A scheme of a RO installation 60 adapted for direct osmosis membrane cleaning according to the method of the present invention is shown in FIG. 4. The RO module 24 and other devices and details that are the same as in previous figures are designated by the same numerals. The RO installation 60, in addition to the equipment shown in FIG. 1, is completed with a subsystem 11 for injection of concentrated solution into the feed flow. The subsystem 11 comprises a tank 62 for concentrated solution 64, connected to the suction line of the high-pressure feed pump 22 via a pipe line with a stop valve 66. The raw saline solution tank 20 is connected to the same suction line of the feed pump 22 via check valve 67. If the raw saline solution tank 20 is open to the atmosphere, then the tank 62 should be installed, at higher level then the raw saline solution level in tank 20. The concentrated solution 64 has osmotic pressure POc higher or at least equal to the desired super-saline osmotic pressure POs.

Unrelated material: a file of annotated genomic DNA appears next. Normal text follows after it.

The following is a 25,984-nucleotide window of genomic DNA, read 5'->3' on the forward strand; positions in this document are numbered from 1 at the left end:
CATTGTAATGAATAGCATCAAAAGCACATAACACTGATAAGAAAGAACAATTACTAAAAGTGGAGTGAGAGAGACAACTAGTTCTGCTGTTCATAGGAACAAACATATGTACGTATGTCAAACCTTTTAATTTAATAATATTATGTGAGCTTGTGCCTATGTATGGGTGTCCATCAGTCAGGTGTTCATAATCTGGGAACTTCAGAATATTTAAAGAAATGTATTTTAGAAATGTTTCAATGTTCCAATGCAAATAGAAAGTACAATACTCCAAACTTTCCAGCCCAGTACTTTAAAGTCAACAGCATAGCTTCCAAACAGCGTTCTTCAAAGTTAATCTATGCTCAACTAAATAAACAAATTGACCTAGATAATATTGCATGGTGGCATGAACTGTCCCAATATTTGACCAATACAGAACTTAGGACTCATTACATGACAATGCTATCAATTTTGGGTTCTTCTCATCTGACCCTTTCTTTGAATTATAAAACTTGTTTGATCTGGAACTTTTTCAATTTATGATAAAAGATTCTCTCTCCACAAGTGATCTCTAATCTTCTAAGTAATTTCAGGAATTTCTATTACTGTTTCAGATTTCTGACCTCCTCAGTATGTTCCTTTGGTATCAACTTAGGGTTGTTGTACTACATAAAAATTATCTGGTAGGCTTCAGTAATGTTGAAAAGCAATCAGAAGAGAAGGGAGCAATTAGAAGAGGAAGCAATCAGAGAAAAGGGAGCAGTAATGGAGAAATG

The tank 62, connecting pipelines and valve 66 may be made of plastic material like polyethylene (PE) or polypropylene (PP) or Rainforest Fiberglass. However, they can be made from different corrosion-resistive materials. Almost all desalination plants are equipped with Cleaning In Place (CIP) systems that include suitable tanks, micronic cartridge filters and valves. Such CIP system can be used for injection of the concentrated solution 64.
Although FIG. 4 shows one module 24 for simplicity, in practice multiple RO modules can be installed in parallel to module 24 or in series. These modules can be arranged in groups.